Developing Skills in University | The Daily Star
12:00 AM, November 15, 2018 / LAST MODIFIED: 12:00 AM, November 15, 2018

Developing Skills in University

You arrive at Subarnabhumi Airport in Bangkok. After passing immigration you search for the taxi stand. While waiting, you feel hungry. Three vendors are selling pizza. Which vendor do you buy from? You don't know the pizza sellers, and the pizza sellers don't know you. But you want a pizza. All three vendors are calling. What do you do?

One of the vendors is selling an international brand and the others, local brands. What would you do? If you've guessed as I have, you would go for the known brand. The vendor with the international brand sent you a 'signal' you believed to be true.

In 1973, Michael Spence used this background to develop his signaling model. For this, he received the Nobel in Economics alongside George Akerloff and Joseph Stiglitz in 2001. Like the example above, employers don't know how good or bad a student is. Only the student knows their true quality. However, the students are competing for a job where the number of applicants are more than the number of jobs available. Thus it is in the interest of students to send a 'signal' to employers about their quality. If the 'signal' is credible like the international brand above, employers then 'screen' applicants and call them for an interview. Spence used education or degree achieved as a signal. This makes sense.

Imagine you're an employer going through a box of applications. The first things you would see is the name of the institute, name of the department or programme, and the finally result or CGPA obtained of each candidate. This was the standard procedure of selecting (screening) applicants for an interview. It's been generally accepted that universities provide skills that are useful in labour markets. Thus the more prestigious the university, department or programme, the more credible would be the CGPA of the student. That, however, has changed today.

Tim Berners Lee, a British scientist who created what we now know as the World Wide Web, gifted his creation to the world on Christmas day, 1992. WWW websites had a tremendous impact on labour markets. Soon industries started to emerge that were based on different skills. Meanwhile, universities all over the world failed to keep up with this change, or didn't notice the change at all. Universities kept teaching the way they did for decades or even centuries. Soon, what students learned in universities was no longer a good 'signal' of their actual 'productivity'.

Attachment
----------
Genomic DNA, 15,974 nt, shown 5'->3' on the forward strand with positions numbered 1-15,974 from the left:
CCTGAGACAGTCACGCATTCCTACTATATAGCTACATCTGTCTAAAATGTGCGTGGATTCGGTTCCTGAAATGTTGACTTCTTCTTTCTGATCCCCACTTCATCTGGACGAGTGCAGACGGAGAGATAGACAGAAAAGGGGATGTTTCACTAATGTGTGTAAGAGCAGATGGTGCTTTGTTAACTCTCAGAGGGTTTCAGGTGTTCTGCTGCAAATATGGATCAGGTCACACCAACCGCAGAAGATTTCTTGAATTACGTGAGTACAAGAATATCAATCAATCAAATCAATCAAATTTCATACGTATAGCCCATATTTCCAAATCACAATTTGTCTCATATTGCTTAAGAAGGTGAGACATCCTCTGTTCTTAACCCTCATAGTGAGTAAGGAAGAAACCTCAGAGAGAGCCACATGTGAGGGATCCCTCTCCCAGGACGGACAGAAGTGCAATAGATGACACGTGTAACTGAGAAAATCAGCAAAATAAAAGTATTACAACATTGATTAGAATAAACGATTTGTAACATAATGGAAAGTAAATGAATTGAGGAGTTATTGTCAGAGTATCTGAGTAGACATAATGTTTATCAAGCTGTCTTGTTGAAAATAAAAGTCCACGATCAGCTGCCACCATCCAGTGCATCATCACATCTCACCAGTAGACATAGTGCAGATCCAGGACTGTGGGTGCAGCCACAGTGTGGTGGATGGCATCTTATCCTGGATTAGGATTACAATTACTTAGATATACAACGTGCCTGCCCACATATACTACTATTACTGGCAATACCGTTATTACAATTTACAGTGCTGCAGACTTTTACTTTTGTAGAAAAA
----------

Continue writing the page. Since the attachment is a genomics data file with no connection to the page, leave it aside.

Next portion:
CGPA indicates performance in the university in different departments and different disciplines. This performance may not be suitable for all types of employments. Even if they want to, universities aren't going to change overnight to adapt to skills development in changing labour markets. However, students can do something. Let's go back to the examples above.

The employer doesn't know about your true abilities. That information is 'private'. Only you know it. Employers are now asking for job-experience from candidates who have just graduated. If universities aren't going to provide that platform, then why don't you find a platform where you can gain experience during may be five years in university?

If you're good at programming, learn software and work as an apprentice in an office. You'll get exposure to the latest research and gain experience. If you're good at music, try to perform at a radio or TV channel. If you live outside Dhaka, then why not open a YouTube channel and create your own brand? The example list can go on and on. If you don't develop your skills while at university, you may find, some 'back-benchers' who did, will be providing skill experiences at employment outlets that will soon be at the frontier.

It's useful to have a good result. If that good result isn't useful in the next stage of life in the workplace, then the sooner you start preparing yourself while at university, the better. Five years at university is an opportunity to study and also develop skills that will be useful later.


Asrar Chowdhury teaches economic theory and game theory in the classroom. Outside he listens to music and BBC Radio; follows Test Cricket; and plays the flute. He can be reached at: or

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